AS a prey species, horses have evolved to hide signs that they are in pain. In the wild, weak individuals would become a target for predators, so there is a strong selection pressure towards hiding pain. The tendency to hide pain is a trait retained in most domestic horses, and can make it difficult for their caretakers to identify and treat injuries early. Despite this, the recognition of subtle signs of pain may increase treatment options and reduce the amount of time the horse needs off work for recovery.
While most equestrians are able to recognise head-bobbing lameness, evidence suggests that they are perhaps not as good at recognising low grade lameness. It is estimated that up to 80% of behavioural problems, often ascribed to training or rider problems, may be caused by underlying pain. A United Kingdom (UK) study examined 506 sport horses in full work that were described by their owner as sound – they found 47% of these horses displayed some form of low grade lameness or gait abnormality (Greve and Dyson, 2014).
When assessing lameness, the best place to start is by looking at the horse’s face. Facial expression has become a well-established method of assessing pain in a number of animals and non-verbal humans (Gleerup et al., 2015). Pain is an emotional experience and, even when the individual is trying to hide it, there are a number of facial features that are universal indicators of pain.
In a horse that is in pain, the distance between the base of the ears increases and the ears are turned outward. The ears may move in different directions or be positioned asymmetrically. Next, the muscles around their eyes will tighten, the eyelids will be half closed and blinking will become more frequent. The nostrils will dilate and become squarer rather than the normal elongated shape. The lips and chin will become tense, giving a sharper edge to the muzzle and the jaw muscles will become stressed and visible.
A horse may show no signs of pain while standing, but will still need to be assessed in motion. Horses can show lameness when ridden, in hand or both, so it’s important to assess both in hand and under saddle in all gaits. In 2020, vets and scientists developed a list of 24 behaviours that are likely to be displayed by horses experiencing musculoskeletal pain (Dyson and Pollard, 2020). Horses displaying eight or more of these signs were 10 times more likely to have underlying pain. The list included behaviours such as head tilted or tilting repeatedly, head tossing or twisting from side to side, mouth opening and shutting repeatedly, tail clamped or swishing, stumbling or tripping more than once, spooking or sudden changes in direction and rearing or bucking.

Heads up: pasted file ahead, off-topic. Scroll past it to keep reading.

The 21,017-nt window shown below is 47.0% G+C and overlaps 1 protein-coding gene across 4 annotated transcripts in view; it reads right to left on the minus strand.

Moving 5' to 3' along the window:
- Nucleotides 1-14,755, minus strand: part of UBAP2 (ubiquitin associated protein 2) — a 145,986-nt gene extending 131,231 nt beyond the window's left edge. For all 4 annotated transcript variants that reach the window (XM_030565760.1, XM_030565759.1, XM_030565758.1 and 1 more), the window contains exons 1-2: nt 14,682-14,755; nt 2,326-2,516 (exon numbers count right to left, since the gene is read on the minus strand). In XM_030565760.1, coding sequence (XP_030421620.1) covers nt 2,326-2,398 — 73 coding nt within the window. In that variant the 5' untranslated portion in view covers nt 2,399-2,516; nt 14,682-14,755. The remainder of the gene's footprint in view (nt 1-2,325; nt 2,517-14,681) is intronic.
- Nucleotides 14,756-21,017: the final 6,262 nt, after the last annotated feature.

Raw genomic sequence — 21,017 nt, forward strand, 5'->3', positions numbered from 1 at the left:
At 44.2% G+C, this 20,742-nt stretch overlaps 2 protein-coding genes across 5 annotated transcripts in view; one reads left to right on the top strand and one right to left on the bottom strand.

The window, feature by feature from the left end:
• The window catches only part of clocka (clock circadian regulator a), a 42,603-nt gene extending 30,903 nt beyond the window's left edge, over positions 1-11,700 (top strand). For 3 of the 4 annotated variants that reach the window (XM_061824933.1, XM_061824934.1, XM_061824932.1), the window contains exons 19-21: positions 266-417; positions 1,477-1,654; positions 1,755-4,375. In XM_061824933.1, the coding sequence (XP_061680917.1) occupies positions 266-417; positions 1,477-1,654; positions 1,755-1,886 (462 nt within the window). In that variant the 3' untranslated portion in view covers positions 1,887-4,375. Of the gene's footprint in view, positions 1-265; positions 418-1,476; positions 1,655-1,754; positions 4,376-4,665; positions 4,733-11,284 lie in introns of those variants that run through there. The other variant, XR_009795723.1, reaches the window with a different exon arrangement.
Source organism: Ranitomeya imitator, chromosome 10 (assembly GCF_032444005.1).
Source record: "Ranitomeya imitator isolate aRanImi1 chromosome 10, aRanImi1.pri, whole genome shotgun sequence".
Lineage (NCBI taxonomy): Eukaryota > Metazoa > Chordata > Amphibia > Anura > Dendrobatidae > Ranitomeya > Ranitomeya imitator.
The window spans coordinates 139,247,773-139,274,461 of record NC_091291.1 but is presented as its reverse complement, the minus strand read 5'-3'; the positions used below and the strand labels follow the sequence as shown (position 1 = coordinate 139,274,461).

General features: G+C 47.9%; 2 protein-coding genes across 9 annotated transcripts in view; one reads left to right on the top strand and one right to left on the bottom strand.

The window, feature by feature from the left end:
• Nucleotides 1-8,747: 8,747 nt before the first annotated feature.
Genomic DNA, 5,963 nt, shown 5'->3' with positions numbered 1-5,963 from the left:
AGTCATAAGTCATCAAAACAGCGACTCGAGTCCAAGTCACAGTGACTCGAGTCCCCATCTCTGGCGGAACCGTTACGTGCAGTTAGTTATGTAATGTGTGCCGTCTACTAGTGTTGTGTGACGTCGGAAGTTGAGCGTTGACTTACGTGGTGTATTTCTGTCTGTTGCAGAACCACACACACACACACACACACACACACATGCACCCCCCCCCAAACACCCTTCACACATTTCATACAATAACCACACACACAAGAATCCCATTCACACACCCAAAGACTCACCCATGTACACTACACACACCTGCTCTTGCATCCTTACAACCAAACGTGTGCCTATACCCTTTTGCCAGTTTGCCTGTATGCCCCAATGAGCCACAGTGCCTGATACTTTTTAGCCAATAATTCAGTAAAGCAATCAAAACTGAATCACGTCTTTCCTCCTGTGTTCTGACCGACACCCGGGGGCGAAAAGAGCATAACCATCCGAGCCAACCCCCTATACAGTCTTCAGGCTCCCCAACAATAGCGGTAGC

The behaviours that can be observed when the horse is in pain are not necessarily linked to limping or the limbs of the horse. Some may assume that the behaviours being displayed by the horse are because the horse is being grumpy or unwilling. However, research indicates that these behaviours are likely to be signs of musculoskeletal pain. These behaviours can be influenced by factors such as an ill-fitting saddle (for both horse and rider), rider size and/ or rider skill. But if the saddle has been fitted by a qualified saddle fitter recently, the rider is reasonably skilled and is the correct height/ weight for the horse, then the likely source of these behaviours is pain.
By taking a whole horse approach and identifying subtle behaviours that are not traditionally associated with lameness, owners can hopefully identify injuries and get the horse treatment sooner. Where owners are finding a horse’s behaviour challenging, it is important to rule out possible sources of pain before focusing on other strategies to manage the horse’s behaviour. This could save time, money and improve horse welfare.
Gleerup, K., Forkman, B., Lindegaard, C., Andersen, P.H. 2015. An equine pain face. Veterinary Anaesthesia and Analgesia, 42, 103-114.
Dyson, S., Berger, J., Ellis, A.D., Mullard, J. 2018. Development of an ethogram for a pain scoring system in ridden horses and its application to determine the presence of musculoskeletal pain., Journal of veterinary behavior, 23, 47-57.
Dyson, S. and Pollard, D. 2020. Application of a ridden horse pain ethogram and it’s relationship with gait on a convenience sample of 60 riding horses. Animals, 10, doi:10.3390/ani10061044
Greve, L.; Dyson, S.J. 2014. The interrelationship of lameness, saddle slip and back shape in the general sports horse population. Equine Vet. J., 46, 687–694.
This page is available to subscribers. Click here to sign in or get access.